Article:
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But like the old horse in the song,

I am turn'd on the common to graze-
To fortune these changes belong,

And contented I yield to her ways!

She ne'er was my friend; through the day,

Her smiles were the smiles of deceit-
At noon she'd her favours display,

At night let me pine at her feet:

No longer her presence I court,

No longer I shrink at her frowns !
Her whimsies supply me with sport-

And her smiles I resign to the clowns !

Thus lost to each worldly desire,

And scorning all riches-all fame,
I quietly hope to retire

When time shall the summons proclaim.

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I have nothing to weep for behind !

To part with my friends is the worst !
Their numbers I grant are confined;

But you are still one of the first.

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This Author was an Actor at Drury-Lane Theatre, under the assumed name of Love. He was the son of the City Architect, and published a small volume of poems printed ut Edinburgh, in 1754.

The Wish.
When Time and gently creeping age
Shall point my exit from life's stage;
If all I could desire were mine
To smooth and soften my decline ;
Td ask but this,-instead of wealth
A competence, and store of health,
Far from the city's busy noise,
From Pomp and Luxury's false joys,

With one dear female, and one friend,
I'd laugh and prattle to my end,
And think what mortals most esteem,
A trifling play,ếan idle dream.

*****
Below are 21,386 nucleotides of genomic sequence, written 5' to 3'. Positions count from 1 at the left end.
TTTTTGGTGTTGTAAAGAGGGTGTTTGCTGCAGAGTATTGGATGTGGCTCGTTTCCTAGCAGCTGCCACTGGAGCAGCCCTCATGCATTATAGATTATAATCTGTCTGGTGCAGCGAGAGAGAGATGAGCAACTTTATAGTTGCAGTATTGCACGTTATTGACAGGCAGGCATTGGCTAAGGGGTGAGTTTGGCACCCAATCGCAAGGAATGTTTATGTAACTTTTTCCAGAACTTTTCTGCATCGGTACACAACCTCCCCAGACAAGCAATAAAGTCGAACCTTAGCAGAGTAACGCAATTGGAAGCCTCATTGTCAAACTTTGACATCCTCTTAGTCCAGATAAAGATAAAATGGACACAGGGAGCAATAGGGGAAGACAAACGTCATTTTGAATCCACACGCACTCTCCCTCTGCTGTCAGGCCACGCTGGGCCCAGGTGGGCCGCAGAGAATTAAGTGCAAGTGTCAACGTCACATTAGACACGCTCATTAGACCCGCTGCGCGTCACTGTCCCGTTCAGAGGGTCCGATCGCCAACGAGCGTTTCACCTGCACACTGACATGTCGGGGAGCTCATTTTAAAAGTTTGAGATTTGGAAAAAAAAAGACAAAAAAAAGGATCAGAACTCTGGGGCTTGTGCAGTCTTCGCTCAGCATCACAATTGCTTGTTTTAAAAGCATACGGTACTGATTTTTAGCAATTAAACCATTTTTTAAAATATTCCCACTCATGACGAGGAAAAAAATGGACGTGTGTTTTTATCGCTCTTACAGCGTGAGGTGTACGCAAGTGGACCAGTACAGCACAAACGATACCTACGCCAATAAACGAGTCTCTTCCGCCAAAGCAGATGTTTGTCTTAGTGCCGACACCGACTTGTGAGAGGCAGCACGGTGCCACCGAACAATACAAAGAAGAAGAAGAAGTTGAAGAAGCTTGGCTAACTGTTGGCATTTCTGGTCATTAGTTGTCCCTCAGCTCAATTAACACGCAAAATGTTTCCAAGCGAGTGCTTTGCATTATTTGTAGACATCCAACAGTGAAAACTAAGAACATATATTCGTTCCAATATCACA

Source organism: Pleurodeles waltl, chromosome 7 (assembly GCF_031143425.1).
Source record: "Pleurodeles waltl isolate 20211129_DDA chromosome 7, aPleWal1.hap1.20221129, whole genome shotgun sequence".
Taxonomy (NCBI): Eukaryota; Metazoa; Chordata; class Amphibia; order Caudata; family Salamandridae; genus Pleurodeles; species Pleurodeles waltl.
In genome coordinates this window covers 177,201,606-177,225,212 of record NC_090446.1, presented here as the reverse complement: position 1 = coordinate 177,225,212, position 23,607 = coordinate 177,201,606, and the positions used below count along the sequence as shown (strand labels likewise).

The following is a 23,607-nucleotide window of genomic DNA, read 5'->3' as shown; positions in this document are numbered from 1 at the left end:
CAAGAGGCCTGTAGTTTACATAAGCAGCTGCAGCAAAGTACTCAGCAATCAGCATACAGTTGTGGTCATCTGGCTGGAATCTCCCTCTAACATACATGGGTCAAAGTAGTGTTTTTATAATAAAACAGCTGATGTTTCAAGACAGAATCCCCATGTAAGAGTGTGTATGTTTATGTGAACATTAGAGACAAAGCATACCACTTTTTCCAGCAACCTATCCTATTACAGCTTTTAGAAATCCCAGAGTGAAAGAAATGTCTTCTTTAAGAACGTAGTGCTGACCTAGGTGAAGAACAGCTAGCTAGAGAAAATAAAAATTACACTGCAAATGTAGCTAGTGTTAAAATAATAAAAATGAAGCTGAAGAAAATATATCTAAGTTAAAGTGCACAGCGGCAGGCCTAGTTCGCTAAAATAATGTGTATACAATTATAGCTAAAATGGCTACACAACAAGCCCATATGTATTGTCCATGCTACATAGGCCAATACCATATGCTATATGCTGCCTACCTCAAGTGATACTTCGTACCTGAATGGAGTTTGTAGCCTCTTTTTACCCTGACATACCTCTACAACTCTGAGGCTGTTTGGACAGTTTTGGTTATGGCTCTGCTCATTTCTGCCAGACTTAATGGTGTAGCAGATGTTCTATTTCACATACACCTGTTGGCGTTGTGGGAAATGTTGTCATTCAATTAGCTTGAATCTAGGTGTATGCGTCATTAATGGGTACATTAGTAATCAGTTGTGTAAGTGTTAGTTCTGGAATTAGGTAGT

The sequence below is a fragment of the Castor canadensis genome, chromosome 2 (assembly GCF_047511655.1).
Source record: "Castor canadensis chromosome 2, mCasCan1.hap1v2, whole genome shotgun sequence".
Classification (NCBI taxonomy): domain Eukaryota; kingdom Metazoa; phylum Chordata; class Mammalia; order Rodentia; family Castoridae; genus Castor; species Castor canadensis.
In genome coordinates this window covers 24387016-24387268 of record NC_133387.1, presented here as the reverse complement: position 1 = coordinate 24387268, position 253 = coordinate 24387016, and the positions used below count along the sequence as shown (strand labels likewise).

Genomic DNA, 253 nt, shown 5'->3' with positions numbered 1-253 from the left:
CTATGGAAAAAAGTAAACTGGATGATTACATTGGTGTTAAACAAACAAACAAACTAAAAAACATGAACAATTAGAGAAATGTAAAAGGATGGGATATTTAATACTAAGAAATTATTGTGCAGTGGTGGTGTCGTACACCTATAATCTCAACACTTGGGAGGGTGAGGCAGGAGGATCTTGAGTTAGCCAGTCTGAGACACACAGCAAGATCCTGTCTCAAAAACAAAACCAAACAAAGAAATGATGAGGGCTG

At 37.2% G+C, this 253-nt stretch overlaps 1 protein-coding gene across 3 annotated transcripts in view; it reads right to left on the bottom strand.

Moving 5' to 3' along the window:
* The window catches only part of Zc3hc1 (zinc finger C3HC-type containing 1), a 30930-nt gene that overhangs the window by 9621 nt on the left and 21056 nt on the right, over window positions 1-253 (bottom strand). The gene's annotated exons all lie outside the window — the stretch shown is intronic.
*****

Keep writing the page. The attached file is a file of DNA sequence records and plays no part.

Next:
Let other actors grasp the bays
And pant each year for birth-day praise ;
Or more voluptuous, hold their wish,
And gorge on venison, or on fish!
Far otherwise my soul is bent,
All I desire is but CONTENT.

EPIGRAM.

Janus commends me to my face,
As first in Wisdom's school;
The rogue in every other place,
Proclaims me for a fool.

By this confest a judging youth,
The world with trust receive him;
And I, self-conscious of the truth,
You may be sure, believe him.

CHARLES JENNER,

1774.

Rector of Claybrooke, Leicestershire.

ECLOGUE II.

Time was. The spring had now enliven'd every scene, And clad the dusky park in partial green ; Gay opening buds peep'd through the winter rust, And kindly showers had half wash'd off their dust.

On a dull day which, every week, affords
A glut of 'prentices, in bags and swords ;
When sober families resort to prayer,
And cits take in their weekly meal of air ;
Whilst, eastward of St. Paul's, the well-dress'd

spark Runs two long miles, to saunter in the Park:

vol. III.

Prudentio strolling down the mall was seen,
To loll upon a bench, and vent his spleen:
He meets Avaro on the accustom'd seat,
And thus, in grumbling strains, the veterans greet.

AVARO. Well met, Prudentio--- Come man, sit you down; How fare you?

PRUDENTIO.

Sick, of this confounded town.

AVARO. Aye, so am I ; time was when it was said, A penny buys a pennyworth of bread; But now, engrossers meet with no controul, Your penny scarce will buy a farthing roll. Time was, when evening markets fed the poor, And good cheap things were cried from door to

door ; But now, the bakers get each week a rise, And all provisions double in their price.

PRUDENTIO.
How should it happen otherwise ? look here
What shoals of puppies every where appear!

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